Six months ago, the cash-strapped Georgia Department of Transportation kick-started a long-dormant rail program and hired Erik Steavens as its director. Steavens, who’s received praise from rail advocates for his experience and plans for the agency, says the state has completed preliminary studies for the Atlanta-Birmingham rail project — studies that states such as South Carolina and Alabama have yet to begin — and adds that Georgia’s conducting an environmental study for a high-speed rail line from Atlanta to Chattanooga.

But there’s still a long way to go, and transit advocates say two problems persist: the Legislature’s hesitancy to fund transit projects, and the absence of a transit-dedicated voice in the state’s leadership.

“The challenge for [Georgia] is the same issue we’ve had for some time,” says MARTA CEO and General Manager Beverly Scott. “We have not come to grips with the kind of investment we’re going to have to make to increase funding for transportation and infrastructure.”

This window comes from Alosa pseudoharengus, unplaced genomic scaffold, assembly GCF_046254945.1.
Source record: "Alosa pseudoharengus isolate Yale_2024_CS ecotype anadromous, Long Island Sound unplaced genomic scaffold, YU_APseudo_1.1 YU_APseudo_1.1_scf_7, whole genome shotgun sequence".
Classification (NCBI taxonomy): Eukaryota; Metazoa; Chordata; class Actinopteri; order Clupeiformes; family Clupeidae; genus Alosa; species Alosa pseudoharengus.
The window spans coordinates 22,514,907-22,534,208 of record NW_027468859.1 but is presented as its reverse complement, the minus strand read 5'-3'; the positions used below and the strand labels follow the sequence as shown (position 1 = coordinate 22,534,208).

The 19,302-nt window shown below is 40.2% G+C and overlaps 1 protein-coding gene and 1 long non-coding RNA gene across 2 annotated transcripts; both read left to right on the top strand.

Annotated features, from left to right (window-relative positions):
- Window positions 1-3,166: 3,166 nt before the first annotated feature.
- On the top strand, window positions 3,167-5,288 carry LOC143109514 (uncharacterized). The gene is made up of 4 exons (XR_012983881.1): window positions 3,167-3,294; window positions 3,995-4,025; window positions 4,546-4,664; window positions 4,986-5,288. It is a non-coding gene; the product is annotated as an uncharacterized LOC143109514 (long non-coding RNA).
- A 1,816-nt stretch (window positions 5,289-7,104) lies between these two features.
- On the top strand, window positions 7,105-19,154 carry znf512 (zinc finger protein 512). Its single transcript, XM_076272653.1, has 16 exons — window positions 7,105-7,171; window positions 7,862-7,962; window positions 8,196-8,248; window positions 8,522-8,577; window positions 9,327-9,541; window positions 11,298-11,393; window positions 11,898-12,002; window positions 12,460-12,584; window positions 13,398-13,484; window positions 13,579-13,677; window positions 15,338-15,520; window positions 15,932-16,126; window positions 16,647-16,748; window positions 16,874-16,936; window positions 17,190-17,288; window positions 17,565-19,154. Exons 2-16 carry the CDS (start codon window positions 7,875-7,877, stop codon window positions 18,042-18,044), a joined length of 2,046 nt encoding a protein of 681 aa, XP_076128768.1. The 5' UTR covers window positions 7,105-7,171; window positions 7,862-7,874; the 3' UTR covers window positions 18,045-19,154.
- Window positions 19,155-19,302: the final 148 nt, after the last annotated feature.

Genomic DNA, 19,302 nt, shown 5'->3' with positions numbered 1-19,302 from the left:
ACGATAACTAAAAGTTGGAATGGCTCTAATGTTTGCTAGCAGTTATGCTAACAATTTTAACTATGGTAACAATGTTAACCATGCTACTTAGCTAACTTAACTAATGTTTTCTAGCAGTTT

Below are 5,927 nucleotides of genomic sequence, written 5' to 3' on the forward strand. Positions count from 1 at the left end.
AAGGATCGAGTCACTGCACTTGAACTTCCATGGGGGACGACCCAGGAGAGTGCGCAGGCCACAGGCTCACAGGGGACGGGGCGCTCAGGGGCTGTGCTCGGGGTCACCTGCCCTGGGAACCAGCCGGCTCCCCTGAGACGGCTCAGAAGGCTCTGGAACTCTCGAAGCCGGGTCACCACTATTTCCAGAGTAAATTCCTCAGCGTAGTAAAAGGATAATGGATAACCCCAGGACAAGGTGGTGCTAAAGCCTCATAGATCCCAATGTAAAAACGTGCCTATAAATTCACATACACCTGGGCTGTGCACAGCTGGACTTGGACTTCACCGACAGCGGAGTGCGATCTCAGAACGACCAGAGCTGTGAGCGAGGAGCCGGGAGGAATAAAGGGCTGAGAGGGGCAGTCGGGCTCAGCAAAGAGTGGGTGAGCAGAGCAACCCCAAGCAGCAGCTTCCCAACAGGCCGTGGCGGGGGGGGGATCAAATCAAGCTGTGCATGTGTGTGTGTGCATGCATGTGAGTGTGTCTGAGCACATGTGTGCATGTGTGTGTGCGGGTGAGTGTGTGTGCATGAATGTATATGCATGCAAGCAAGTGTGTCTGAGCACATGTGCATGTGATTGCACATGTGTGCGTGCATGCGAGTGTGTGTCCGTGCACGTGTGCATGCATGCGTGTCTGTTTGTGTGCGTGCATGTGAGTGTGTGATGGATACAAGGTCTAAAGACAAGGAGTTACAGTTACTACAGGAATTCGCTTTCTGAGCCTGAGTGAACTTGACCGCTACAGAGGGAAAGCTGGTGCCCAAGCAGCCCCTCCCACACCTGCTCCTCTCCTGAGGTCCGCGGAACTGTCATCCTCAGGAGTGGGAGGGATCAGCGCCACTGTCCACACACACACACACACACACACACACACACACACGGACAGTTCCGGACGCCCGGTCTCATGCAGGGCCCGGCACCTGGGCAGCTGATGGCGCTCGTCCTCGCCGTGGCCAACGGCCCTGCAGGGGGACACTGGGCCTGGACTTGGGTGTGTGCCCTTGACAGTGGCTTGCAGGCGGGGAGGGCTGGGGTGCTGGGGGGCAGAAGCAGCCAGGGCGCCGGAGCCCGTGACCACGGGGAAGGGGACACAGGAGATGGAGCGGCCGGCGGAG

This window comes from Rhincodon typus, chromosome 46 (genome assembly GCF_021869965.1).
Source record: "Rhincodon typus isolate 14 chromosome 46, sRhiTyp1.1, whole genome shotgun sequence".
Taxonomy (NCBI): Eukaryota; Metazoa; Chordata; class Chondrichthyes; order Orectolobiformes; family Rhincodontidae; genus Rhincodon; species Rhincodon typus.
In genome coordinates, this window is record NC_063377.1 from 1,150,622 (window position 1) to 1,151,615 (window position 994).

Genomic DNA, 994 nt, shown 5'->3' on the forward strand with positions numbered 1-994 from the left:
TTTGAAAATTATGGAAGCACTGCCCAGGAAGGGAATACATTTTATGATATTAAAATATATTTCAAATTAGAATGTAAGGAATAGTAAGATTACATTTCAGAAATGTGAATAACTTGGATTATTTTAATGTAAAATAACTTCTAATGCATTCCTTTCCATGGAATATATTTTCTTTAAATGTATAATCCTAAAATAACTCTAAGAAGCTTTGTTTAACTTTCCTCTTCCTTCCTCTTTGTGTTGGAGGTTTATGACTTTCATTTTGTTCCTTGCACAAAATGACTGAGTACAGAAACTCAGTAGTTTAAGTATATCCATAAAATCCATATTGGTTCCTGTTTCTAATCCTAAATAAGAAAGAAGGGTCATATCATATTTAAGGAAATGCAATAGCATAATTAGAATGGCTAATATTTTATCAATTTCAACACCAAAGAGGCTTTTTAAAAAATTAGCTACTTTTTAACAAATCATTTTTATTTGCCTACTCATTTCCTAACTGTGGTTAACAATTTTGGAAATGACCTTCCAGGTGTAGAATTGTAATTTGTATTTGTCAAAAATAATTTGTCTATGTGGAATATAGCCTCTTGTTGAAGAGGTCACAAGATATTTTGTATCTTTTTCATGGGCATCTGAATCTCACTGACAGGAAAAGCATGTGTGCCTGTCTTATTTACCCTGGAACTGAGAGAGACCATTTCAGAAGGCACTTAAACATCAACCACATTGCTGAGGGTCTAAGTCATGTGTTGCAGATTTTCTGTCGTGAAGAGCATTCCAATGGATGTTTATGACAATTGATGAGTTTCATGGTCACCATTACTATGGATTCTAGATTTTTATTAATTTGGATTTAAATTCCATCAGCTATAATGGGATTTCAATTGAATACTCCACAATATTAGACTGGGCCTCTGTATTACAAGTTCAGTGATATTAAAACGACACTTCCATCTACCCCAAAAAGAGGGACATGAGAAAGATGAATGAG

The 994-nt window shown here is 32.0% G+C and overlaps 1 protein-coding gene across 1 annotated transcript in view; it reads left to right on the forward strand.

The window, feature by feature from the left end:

According to state law, the Georgia Department of Transportation’s largest funding source, a motor fuel sales tax, can only be spent on roads and bridges — rather than public transportation projects such as light rail and commuter rail.

“I know everybody likes to beat up the DOT for the lack of rail in this state, but [the motor fuel sales tax] is the single biggest impediment to developing a rail system,” says DOT board member David Doss of Rome. “It's not that we have a bunch of backwoods, redneck board members who only believe in building more roads, as the mainstream media would have you believe. The problem is, zero dollars are available for rail.”

To change that antiquated equation — and to finally pass a funding measure that would generate much needed money for rail projects — advocates say the state also needs a political voice to support legislation under the Gold Dome.

Vogel and Williams say some state lawmakers — state Sen. Jeff Mullis, R-Chickamauga, state Rep. Vance Smith, R-Pine Mountain, and state Sen. Doug Stoner, D-Smyrna, among them — have pushed for some transit and rail plans, but the bulk of the work has fallen on the shoulders of Georgia’s local and federal politicians.